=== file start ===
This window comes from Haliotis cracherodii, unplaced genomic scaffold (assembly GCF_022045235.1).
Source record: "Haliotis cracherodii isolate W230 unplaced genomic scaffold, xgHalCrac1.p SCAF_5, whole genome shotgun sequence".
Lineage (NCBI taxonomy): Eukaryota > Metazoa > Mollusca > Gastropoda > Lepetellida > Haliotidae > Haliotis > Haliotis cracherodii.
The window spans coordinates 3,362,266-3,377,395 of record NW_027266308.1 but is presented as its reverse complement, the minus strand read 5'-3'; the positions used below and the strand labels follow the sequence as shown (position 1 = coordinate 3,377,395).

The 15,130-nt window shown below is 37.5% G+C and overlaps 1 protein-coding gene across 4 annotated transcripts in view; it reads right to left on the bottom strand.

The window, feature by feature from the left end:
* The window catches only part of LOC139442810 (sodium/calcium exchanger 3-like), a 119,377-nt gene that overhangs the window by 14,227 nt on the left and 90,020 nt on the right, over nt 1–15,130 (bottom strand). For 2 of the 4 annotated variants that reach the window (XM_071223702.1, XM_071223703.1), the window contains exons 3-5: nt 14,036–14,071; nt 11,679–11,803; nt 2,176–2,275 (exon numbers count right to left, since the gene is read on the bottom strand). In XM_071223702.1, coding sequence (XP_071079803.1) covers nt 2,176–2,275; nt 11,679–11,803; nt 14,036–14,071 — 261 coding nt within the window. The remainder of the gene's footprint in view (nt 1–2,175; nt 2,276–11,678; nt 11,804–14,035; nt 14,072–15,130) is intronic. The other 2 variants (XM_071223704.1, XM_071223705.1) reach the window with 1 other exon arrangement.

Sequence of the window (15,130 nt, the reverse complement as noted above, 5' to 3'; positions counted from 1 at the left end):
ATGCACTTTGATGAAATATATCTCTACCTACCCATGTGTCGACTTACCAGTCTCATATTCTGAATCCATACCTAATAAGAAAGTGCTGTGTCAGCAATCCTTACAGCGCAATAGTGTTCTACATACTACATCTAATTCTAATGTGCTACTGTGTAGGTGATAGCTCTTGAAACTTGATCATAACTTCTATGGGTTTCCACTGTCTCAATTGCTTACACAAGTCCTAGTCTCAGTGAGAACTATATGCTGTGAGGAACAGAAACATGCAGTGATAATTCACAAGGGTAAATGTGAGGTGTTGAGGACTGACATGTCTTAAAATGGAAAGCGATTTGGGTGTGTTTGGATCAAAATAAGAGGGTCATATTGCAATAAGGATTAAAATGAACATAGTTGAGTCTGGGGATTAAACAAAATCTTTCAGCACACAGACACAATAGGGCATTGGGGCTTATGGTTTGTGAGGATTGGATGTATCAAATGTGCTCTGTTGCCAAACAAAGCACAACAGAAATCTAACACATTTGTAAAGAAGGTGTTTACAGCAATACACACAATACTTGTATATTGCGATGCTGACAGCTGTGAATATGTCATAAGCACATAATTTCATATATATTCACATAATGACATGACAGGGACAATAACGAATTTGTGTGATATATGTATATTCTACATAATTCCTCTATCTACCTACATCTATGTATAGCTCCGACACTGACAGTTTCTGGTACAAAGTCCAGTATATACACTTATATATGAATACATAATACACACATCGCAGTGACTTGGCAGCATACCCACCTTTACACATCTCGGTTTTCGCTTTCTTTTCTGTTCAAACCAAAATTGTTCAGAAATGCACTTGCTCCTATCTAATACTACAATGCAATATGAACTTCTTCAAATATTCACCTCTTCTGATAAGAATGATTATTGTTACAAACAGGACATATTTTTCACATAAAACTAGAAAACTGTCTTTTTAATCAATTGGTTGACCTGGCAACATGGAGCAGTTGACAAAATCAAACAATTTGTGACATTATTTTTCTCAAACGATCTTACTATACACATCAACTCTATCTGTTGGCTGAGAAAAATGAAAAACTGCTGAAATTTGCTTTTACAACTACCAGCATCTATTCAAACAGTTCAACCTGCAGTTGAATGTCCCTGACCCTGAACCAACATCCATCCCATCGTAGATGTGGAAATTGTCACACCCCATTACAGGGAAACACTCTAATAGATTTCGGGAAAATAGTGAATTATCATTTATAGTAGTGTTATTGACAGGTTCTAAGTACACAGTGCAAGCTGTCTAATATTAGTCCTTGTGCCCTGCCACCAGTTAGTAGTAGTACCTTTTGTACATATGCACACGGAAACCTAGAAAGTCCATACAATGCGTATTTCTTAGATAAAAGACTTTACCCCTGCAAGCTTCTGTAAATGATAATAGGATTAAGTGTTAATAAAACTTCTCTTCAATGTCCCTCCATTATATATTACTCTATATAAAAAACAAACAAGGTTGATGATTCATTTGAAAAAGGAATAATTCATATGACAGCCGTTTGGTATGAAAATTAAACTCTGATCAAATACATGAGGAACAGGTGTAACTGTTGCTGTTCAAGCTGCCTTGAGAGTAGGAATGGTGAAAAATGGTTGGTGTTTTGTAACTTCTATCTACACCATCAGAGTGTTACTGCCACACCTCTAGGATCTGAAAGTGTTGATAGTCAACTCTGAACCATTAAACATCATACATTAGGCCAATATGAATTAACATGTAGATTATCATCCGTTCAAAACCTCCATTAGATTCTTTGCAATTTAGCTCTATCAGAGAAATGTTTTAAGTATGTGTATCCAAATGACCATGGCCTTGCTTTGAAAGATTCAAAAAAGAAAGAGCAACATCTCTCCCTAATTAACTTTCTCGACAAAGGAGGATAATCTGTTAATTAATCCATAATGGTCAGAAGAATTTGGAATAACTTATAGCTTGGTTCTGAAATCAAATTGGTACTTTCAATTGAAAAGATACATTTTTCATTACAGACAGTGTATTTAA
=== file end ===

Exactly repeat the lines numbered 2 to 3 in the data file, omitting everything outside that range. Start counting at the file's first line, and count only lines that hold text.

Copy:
Source record: "Haliotis cracherodii isolate W230 unplaced genomic scaffold, xgHalCrac1.p SCAF_5, whole genome shotgun sequence".
Lineage (NCBI taxonomy): Eukaryota > Metazoa > Mollusca > Gastropoda > Lepetellida > Haliotidae > Haliotis > Haliotis cracherodii.